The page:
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Secrets of the London Underground. Starts Monday 19th July on Yesterday


Paul.Uni
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Under London Expedition?

 

https://www.youtube.com/watch?v=5qoG0ACt3UA
Part 1
https://www.youtube.com/watch?v=XnCTRV5EwPk

Part 2

 

Having trouble getting links in place, so far, will try again.  Hope the above is enough to use.

 

Early in my career, I was fortunate to make a site visit to King William Street, and walk down the tunnels as far as the construction shaft under the river.  The whole site is totally altered now, thanks to redevelopment above.
 

Edited by Engineer
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We NEARLY got to King William St, but Covid restrictions meant that filming underground in certain places is less than optimal. Best leave things to be done well, than rush them just because you can. I and the team have really appreciated the comments in this thread btw - please be assured that they are all read. This is TV that is made by people who care to be enjoyed by people who care. 

 

Incidentally, RAIL mag printed my "how we made..." feature on it. Obv it simplifies the zillion processes that were completed, but I hope this gives a bit of an idea. Stef and Paul at RAIL decided to put it online so that anyone can read it - because it's the sort of thing that people enjoy long-term. Cheers, Tim. 

 

https://www.railmagazine.com/news/rail-features/2021/08/04/how-we-made-secrets-of-the-london-underground

 

Incidentally, tonight we did two (TWO!) features on block signalling. On national telly! Never thought I'd be doing THAT, and esp not with such a great explainer as Jarley from TfL. Am quietly content.

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55 minutes ago, timdunn said:

Incidentally, tonight we did two (TWO!) features on block signalling. On national telly!

:lol: If James May can make reassembling lawnmowers tv then anything’s possible! 

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On 09/08/2021 at 17:54, RJS1977 said:

Unfortunately that would be in the period when the BBC routinely wiped and re-used tapes, so the chances of its survival are slim.

In the 1970s,  such a programme would probably be made on film so there could be a chance of its survival since modern film has excellent storage properties.

 

Jim.

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On 09/08/2021 at 21:10, Engineer said:

Under London Expedition?

 

https://www.youtube.com/watch?v=5qoG0ACt3UA
Part 1
https://www.youtube.com/watch?v=XnCTRV5EwPk

Part 2

 

Having trouble getting links in place, so far, will try again.  Hope the above is enough to use.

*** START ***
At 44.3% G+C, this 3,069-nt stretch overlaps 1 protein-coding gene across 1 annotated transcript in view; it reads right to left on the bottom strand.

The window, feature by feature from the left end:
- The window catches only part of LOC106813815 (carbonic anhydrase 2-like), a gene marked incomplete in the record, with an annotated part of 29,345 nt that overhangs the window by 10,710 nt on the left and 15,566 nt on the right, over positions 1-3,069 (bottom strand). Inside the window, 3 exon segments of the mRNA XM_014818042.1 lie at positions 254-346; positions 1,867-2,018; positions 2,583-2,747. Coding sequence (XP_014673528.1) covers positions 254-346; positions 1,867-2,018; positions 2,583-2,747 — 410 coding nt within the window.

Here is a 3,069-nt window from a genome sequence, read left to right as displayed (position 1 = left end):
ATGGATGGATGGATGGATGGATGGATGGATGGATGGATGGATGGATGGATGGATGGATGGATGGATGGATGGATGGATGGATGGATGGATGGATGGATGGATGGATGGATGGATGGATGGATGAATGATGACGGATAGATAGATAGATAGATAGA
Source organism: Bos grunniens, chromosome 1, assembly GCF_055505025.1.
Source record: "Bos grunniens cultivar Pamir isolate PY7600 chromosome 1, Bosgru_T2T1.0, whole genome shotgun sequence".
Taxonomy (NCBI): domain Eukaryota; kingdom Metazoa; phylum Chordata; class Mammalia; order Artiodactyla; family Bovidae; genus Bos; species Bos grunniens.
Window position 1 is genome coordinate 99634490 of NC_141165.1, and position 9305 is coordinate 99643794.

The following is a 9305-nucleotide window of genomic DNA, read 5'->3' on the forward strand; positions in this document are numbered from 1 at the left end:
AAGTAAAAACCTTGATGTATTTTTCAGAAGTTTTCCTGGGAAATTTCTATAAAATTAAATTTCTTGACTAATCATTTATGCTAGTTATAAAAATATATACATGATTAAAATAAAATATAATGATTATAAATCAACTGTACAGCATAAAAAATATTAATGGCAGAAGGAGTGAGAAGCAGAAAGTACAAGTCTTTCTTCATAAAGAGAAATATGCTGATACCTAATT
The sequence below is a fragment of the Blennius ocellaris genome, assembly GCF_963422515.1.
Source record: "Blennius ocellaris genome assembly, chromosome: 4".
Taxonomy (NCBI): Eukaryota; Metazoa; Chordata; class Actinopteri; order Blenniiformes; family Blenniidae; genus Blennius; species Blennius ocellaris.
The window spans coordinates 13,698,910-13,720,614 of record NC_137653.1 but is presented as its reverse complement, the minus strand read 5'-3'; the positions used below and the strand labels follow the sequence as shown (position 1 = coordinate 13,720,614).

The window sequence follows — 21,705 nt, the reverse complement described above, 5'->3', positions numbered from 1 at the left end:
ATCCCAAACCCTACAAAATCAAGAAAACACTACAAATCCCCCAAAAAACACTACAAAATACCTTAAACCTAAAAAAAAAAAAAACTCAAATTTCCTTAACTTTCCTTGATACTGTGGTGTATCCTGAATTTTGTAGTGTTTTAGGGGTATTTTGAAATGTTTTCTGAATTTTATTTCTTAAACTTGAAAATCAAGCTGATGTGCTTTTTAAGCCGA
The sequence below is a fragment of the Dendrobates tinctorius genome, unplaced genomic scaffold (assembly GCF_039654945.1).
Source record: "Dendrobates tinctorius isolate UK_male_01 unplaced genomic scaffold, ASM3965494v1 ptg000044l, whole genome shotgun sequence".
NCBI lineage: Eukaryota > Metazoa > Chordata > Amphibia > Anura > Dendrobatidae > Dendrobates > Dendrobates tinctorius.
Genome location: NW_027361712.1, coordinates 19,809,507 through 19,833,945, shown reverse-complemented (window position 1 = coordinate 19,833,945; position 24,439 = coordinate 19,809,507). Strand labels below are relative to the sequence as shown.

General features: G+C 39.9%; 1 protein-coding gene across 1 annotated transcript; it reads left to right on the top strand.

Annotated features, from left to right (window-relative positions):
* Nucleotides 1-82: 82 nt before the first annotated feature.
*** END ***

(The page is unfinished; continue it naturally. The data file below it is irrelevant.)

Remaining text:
Early in my career, I was fortunate to make a site visit to King William Street, and walk down the tunnels as far as the construction shaft under the river.  The whole site is totally altered now, thanks to redevelopment above.
 

 

That's the one!  Four parts on YouTube, the complete programme by the looks of it.  Slightly quirky in the way it is presented but overall a good watch. 

 

Astounded it has survived. I presume someone found it on an old home VHS recording somewhere...

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  • 3 weeks later...

Well, finally managed to catch up with the last two episodes yesterday.  A very good series all round I must say and deserves a second one.

 

I don't suppose the very atmospheric soundtrack/background music is available anywhere is it?

 

Also harking back to an earlier post about the abandoned Northern Line extensions, does anyone have a copy of the Northern Wastes book for sale for a sensible price please?  Ebay has only turned up the one at an exorbitant price because it is signed plus there seems to be two versions, one with a brownish cover, the other black?

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  • 3 weeks later...
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Immediately after the first screening of episode 1 of the series 3 of "The Architecture The Railways Built", there was a repeat of 2 episodes of "Secrets Of The London Underground".

 

The car from the 1980s green prototype train was of interest to me - mainly because I remember travelling on it in February 1987, when it was used on the Jubilee Line.

 

Although the trains were brightly coloured (and looked somewhat incongruous), I don't recall seeing too much in the way of branding on them (of course, I might just have not been looking too hard).

 

The 3 prototype trains were split up - with sections of each train marshalled together to form trains. These trains were used in passenger service for a short time - with some distinctly anodyne questionnaire forms made available for passengers to fill in.

 

 

In case anyone's wondering how I can be so definite about when this was, at the time I was a 21 year old student on an industrial training year. At the time, British Rail offered a February "wow deal" to people with Young Person's Railcards - InterCity returns between pretty much any 2 stations for something like a fiver a "pop" (after a certain time, I think) - and no need to book in advance.

 

(I seem to recall that a similar deal a year later also came in rather useful ... .)

 

In my case, I took a week's annual leave - took (and failed) my second driving test on the Monday - and did a series of day trips from Hartford (on the WCML, a  couple of kilometres from my lodgings in Northwich) to London. You can safely assume that my Travelcard got a serious workout.

 

 

Huw.

 

 

 

Edited by Huw Griffiths
The curse of auto "correct" strikes again!
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